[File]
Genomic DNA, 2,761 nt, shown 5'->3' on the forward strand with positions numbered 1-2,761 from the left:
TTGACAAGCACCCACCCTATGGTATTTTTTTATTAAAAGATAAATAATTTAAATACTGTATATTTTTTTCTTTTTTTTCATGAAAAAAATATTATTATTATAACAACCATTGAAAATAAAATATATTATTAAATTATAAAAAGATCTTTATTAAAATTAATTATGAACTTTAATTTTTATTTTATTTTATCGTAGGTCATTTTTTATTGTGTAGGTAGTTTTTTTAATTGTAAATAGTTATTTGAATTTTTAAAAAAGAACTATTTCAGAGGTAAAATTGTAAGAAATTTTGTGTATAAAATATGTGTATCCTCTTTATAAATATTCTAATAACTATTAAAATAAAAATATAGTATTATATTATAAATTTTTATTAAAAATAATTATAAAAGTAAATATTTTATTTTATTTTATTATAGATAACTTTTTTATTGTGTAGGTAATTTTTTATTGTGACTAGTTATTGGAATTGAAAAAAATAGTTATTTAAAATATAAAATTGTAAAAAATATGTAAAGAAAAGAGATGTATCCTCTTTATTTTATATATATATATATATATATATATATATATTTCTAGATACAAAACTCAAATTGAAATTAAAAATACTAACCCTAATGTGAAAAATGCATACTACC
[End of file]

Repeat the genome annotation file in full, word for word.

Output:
Genomic DNA, 2,761 nt, shown 5'->3' on the forward strand with positions numbered 1-2,761 from the left:
TTGACAAGCACCCACCCTATGGTATTTTTTTATTAAAAGATAAATAATTTAAATACTGTATATTTTTTTCTTTTTTTTCATGAAAAAAATATTATTATTATAACAACCATTGAAAATAAAATATATTATTAAATTATAAAAAGATCTTTATTAAAATTAATTATGAACTTTAATTTTTATTTTATTTTATCGTAGGTCATTTTTTATTGTGTAGGTAGTTTTTTTAATTGTAAATAGTTATTTGAATTTTTAAAAAAGAACTATTTCAGAGGTAAAATTGTAAGAAATTTTGTGTATAAAATATGTGTATCCTCTTTATAAATATTCTAATAACTATTAAAATAAAAATATAGTATTATATTATAAATTTTTATTAAAAATAATTATAAAAGTAAATATTTTATTTTATTTTATTATAGATAACTTTTTTATTGTGTAGGTAATTTTTTATTGTGACTAGTTATTGGAATTGAAAAAAATAGTTATTTAAAATATAAAATTGTAAAAAATATGTAAAGAAAAGAGATGTATCCTCTTTATTTTATATATATATATATATATATATATATATATTTCTAGATACAAAACTCAAATTGAAATTAAAAATACTAACCCTAATGTGAAAAATGCATACTACC